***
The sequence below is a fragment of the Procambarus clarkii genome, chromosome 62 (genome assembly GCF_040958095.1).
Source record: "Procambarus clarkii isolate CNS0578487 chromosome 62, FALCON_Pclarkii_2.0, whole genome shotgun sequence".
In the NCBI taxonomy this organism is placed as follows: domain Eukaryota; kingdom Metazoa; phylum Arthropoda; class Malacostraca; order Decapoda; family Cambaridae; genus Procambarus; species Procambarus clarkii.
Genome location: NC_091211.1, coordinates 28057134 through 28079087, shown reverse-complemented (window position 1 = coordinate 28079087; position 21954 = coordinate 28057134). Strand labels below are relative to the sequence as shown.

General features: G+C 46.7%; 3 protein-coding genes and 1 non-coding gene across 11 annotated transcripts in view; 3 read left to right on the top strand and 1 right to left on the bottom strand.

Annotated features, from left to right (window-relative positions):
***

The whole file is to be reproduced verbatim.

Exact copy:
The sequence below is a fragment of the Procambarus clarkii genome, chromosome 62 (genome assembly GCF_040958095.1).
Source record: "Procambarus clarkii isolate CNS0578487 chromosome 62, FALCON_Pclarkii_2.0, whole genome shotgun sequence".
In the NCBI taxonomy this organism is placed as follows: domain Eukaryota; kingdom Metazoa; phylum Arthropoda; class Malacostraca; order Decapoda; family Cambaridae; genus Procambarus; species Procambarus clarkii.
Genome location: NC_091211.1, coordinates 28057134 through 28079087, shown reverse-complemented (window position 1 = coordinate 28079087; position 21954 = coordinate 28057134). Strand labels below are relative to the sequence as shown.

General features: G+C 46.7%; 3 protein-coding genes and 1 non-coding gene across 11 annotated transcripts in view; 3 read left to right on the top strand and 1 right to left on the bottom strand.

Annotated features, from left to right (window-relative positions):